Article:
Protect pets from warm weather risks
RAYMOND, Miss. -- When temperatures rise, it’s not just humans who need to take precautions.
Heat stress is just as serious and life threatening for pets as it is for humans.
While both dogs and cats can get too hot, dogs are more susceptible to overheating, heat exhaustion and heat stroke.
“Humans sweat to cool off, but dogs don’t,” said Carla Huston, Mississippi State University Extension veterinarian and professor with the MSU College of Veterinary Medicine. “Dogs cool themselves by panting and drinking water. They have a very limited ability to sweat through their noses and foot pads. When the outside temperatures are too warm and they don’t have access to adequate shelter and clean water, they can overheat easily.”
Warm weather can be too much for dogs even when it does not seem that hot to humans.
Use caution with dogs and limit their outdoor time if they do not have appropriate shade and cool, clean water when the heat index is 80 degrees and above, Huston said.
The following protocols can help keep pets cool when temperatures rise:
- Provide unlimited access to fresh water and shade.
- Exercise dogs in the cooler parts of the day.
- Stay off hot surfaces, such as asphalt, when exercising dogs. Hot surfaces can cause serious burns to their paws.
- Never leave a pet in a vehicle, even for a short time. Temperatures in vehicles can rise to dangerous levels within minutes.
- Talk to the pet’s veterinarian about whether to trim or clip a dog’s coat and whether to use sunscreen on the pet. If sunscreen is used, be sure to use products specially formulated for pets.
- Keep them free of parasites, including fleas, ticks and heartworms. Discuss the appropriate products and dosages with the pet’s veterinarian.
Heat injuries in pets can range in severity from heat stress, which is the least severe, to heat stroke, which can be very severe and lead to death. Early signs of heat stress in dogs include excessive panting, excessive drooling, anxiousness, restlessness, bright-red gums and unsteadiness. Animals showing signs of heat stress should be kept rested, taken inside or cooled off, and given plenty of water.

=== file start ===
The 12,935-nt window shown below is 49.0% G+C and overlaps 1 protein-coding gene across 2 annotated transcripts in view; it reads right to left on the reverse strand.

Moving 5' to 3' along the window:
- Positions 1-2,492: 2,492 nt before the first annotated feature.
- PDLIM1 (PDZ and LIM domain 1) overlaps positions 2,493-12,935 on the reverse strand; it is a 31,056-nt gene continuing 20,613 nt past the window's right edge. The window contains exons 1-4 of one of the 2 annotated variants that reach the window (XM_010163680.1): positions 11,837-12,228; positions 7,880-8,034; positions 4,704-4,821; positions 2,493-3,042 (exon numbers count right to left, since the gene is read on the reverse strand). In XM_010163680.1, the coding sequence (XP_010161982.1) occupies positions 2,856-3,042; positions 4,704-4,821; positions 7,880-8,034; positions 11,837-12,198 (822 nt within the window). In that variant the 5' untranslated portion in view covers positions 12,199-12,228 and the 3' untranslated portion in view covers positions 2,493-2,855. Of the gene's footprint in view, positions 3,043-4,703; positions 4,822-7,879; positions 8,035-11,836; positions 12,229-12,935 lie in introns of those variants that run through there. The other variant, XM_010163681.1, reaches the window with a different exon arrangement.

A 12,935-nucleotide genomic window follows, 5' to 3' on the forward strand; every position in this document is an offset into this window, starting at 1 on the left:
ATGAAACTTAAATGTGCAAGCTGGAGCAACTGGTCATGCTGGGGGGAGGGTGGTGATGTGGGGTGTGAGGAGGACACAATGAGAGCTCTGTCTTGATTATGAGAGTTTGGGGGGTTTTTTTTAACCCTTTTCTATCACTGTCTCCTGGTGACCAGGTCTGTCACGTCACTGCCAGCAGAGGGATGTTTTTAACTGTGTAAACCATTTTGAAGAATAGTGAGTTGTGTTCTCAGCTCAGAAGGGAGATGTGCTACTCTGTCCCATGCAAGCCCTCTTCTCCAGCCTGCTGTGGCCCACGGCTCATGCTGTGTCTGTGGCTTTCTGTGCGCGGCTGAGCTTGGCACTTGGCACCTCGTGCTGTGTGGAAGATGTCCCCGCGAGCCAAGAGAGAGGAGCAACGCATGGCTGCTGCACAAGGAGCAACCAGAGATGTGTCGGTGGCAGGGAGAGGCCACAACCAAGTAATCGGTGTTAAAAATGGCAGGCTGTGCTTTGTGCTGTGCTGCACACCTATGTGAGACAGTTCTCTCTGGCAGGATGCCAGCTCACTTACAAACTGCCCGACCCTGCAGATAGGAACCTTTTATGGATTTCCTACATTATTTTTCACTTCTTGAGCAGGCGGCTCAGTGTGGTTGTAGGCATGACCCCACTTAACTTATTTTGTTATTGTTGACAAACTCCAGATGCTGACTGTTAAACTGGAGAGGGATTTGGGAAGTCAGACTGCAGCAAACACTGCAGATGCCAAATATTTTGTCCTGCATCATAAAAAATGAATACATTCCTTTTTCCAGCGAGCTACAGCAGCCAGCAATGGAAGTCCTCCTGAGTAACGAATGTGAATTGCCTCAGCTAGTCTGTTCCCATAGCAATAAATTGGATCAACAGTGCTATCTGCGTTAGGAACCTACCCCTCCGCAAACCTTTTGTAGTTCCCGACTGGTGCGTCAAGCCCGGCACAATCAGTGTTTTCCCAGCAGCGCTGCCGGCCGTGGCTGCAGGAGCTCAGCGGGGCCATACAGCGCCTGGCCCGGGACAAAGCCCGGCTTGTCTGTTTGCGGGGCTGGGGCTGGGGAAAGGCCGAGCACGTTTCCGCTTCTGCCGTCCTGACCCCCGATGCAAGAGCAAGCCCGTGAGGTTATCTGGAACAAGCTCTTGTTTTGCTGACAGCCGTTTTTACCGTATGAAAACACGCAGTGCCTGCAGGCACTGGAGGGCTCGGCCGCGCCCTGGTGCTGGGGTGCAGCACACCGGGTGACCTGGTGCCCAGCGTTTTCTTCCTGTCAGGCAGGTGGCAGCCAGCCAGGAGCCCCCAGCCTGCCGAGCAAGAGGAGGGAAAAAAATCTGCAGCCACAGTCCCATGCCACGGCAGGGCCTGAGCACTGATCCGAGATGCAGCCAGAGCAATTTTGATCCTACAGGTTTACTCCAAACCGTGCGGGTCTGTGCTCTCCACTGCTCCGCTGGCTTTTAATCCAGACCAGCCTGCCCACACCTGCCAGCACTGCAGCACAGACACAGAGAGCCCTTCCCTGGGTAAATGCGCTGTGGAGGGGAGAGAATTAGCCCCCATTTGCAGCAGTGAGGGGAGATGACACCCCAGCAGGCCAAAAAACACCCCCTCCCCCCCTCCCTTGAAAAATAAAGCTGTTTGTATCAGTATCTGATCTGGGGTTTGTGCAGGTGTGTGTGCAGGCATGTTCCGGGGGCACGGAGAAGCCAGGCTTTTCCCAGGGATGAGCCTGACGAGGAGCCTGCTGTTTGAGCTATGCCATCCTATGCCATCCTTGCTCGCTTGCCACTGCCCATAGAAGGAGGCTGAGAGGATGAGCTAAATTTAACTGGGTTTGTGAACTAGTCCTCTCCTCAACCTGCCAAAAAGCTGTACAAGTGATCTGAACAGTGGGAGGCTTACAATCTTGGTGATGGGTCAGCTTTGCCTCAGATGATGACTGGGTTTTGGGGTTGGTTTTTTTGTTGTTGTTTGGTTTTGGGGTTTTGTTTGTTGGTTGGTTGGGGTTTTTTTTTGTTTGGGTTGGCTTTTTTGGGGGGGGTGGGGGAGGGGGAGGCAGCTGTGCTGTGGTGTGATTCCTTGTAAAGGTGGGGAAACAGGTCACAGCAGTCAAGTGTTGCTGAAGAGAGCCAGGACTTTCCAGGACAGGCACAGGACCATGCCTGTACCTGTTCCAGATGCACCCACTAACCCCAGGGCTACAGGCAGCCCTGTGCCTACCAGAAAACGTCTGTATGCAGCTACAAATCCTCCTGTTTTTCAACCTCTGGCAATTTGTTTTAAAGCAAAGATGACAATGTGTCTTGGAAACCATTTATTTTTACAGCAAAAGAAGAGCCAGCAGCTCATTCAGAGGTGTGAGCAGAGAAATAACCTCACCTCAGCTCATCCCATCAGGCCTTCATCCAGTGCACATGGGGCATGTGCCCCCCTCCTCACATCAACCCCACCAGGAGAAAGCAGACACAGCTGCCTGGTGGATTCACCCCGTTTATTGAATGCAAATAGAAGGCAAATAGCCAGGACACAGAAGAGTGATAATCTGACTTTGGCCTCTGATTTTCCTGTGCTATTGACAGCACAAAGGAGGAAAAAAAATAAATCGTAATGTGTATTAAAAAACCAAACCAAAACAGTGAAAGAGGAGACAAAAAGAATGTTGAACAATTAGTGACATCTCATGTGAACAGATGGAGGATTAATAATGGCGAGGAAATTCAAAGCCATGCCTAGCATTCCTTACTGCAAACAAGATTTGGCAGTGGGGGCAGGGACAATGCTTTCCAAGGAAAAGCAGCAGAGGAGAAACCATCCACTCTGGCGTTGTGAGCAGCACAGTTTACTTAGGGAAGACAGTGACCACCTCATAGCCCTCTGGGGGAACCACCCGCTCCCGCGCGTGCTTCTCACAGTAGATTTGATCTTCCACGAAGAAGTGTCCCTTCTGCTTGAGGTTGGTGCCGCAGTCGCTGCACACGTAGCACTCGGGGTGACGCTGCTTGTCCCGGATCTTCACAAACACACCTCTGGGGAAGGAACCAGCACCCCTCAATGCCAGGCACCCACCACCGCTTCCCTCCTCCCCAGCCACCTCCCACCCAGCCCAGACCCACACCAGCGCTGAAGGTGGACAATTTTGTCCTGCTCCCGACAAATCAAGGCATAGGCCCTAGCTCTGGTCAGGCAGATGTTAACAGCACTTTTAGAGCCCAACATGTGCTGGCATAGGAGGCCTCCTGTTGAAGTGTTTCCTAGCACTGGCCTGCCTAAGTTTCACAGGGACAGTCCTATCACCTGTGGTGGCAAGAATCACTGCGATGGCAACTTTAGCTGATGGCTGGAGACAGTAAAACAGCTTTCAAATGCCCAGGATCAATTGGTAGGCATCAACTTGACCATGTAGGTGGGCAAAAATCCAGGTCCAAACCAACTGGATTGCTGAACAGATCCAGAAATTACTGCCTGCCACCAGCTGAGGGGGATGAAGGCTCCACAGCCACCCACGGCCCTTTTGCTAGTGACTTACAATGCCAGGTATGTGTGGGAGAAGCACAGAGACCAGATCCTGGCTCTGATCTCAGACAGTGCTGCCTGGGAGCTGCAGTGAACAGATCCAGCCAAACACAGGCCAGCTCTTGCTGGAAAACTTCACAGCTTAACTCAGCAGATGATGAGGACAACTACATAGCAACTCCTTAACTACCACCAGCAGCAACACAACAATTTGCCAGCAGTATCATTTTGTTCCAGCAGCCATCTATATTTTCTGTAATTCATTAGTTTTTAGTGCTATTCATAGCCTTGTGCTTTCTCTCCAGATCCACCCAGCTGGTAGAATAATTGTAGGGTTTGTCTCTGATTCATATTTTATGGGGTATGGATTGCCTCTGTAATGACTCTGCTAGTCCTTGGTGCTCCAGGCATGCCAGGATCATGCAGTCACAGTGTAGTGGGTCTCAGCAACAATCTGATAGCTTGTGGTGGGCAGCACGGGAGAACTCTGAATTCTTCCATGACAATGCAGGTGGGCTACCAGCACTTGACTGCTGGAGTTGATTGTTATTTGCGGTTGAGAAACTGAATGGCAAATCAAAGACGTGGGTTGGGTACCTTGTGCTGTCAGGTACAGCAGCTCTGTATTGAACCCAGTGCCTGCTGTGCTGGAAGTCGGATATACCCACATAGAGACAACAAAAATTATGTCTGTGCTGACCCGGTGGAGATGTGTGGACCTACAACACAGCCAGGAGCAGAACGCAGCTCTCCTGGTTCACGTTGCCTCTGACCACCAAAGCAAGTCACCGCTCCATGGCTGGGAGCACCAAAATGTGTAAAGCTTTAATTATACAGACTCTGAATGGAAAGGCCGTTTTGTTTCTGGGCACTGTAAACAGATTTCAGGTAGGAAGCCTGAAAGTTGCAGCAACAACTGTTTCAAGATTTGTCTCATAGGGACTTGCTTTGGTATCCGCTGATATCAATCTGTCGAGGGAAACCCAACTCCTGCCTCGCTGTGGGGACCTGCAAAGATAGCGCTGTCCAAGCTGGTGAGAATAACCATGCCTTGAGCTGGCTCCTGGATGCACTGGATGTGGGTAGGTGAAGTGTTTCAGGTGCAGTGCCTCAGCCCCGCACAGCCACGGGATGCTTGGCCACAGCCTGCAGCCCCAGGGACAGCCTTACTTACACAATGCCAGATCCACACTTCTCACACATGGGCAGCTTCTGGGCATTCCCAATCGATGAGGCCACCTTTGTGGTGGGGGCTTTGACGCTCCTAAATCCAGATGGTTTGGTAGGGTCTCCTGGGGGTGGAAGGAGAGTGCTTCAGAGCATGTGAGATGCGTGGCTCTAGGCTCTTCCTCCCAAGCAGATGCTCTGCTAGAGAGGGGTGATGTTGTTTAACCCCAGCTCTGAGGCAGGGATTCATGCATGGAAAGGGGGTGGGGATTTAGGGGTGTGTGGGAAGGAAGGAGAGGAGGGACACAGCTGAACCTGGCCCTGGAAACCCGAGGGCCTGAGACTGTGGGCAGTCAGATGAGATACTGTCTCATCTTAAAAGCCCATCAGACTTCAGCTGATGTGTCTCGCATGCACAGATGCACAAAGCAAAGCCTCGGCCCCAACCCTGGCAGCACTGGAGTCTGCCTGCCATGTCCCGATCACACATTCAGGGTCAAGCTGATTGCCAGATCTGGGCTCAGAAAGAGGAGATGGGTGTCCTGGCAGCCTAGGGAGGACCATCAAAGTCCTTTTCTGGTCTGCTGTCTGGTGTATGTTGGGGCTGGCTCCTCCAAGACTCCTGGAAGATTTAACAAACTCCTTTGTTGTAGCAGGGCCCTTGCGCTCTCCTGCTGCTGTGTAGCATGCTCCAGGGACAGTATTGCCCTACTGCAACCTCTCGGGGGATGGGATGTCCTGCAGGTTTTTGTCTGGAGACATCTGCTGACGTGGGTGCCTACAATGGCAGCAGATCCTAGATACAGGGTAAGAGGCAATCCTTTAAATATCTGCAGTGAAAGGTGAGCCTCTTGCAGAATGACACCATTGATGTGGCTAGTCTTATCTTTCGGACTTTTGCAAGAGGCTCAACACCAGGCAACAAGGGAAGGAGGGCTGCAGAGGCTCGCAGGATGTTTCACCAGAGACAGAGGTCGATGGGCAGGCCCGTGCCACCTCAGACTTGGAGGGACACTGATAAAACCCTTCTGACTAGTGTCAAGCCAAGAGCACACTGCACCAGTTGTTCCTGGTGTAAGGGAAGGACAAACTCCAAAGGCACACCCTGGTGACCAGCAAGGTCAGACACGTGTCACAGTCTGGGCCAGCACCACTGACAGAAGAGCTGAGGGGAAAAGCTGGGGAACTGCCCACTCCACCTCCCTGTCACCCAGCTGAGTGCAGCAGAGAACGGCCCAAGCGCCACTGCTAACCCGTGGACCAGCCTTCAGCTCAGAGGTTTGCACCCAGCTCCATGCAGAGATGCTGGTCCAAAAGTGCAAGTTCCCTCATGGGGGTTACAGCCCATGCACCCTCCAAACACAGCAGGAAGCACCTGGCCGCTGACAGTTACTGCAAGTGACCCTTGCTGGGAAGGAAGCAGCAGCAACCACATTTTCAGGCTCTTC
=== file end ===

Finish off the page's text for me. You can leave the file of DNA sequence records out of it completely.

The more serious signs of heat stroke can include pale gums, unsteadiness, tacky or dry snout and mouth, vomiting and diarrhea, nonresponse to the owner or commands, and collapse. If dogs experience any of these symptoms, get emergency veterinary care immediately.
In cats, heat stress can cause restless behavior, panting, drooling, moist or sweaty paw pads, and excessive grooming as they try to cool off. Collapse, seizures and death can occur if the cat cannot cool down.
Another summertime danger for dogs is blue-green algae.
“Pets should not be allowed to drink from or swim in lakes or ponds that may be contaminated by blue-green algae blooms, which are bacteria called cyanobacteria,” Huston said. “These algae can be toxic and result in fatal poisoning.”
Contaminated water usually has a foul odor, may appear green with a bluish tint and could be covered with thick, slimy algae, she said.
For more information about blue-green algae, other places it can grow, and what to do if a pet is exposed, visit the Pet Poison Helpline website at https://bit.ly/3AiE5N8 and the VCA Animal Hospitals website at https://bit.ly/3OSgebv.
Treating pets for external parasites will help keep their skin and haircoats healthy and maintain their ability to protect against temperature extremes and other potential injuries. Medications for fleas, ticks and heartworms are just the first step in protecting pets from parasites. Depending on where a family lives, it may also be necessary to treat the yard and other areas that pets frequent to successfully control fleas, ticks and mosquitoes.
“Not allowing pets inside the house is the surest way to avoid having fleas inside the house, but not all pet owners favor this method,” said Blake Layton, Extension entomologist. “Whether or not pets are allowed inside, the first step in flea control is to treat pets with an effective and appropriate on-pet treatment.
“Good, on-pet flea preventive, combined with frequent cleaning of pet bedding areas, can keep fleas from becoming established in the house or yard,” he said.
Extension Publication 2597, “Control Fleas on Your Pet, in Your House and in Your Yard” has more information about flea biology and flea control methods and products for pets and homes. Find it on the Extension website at https://bit.ly/2VOUv8D.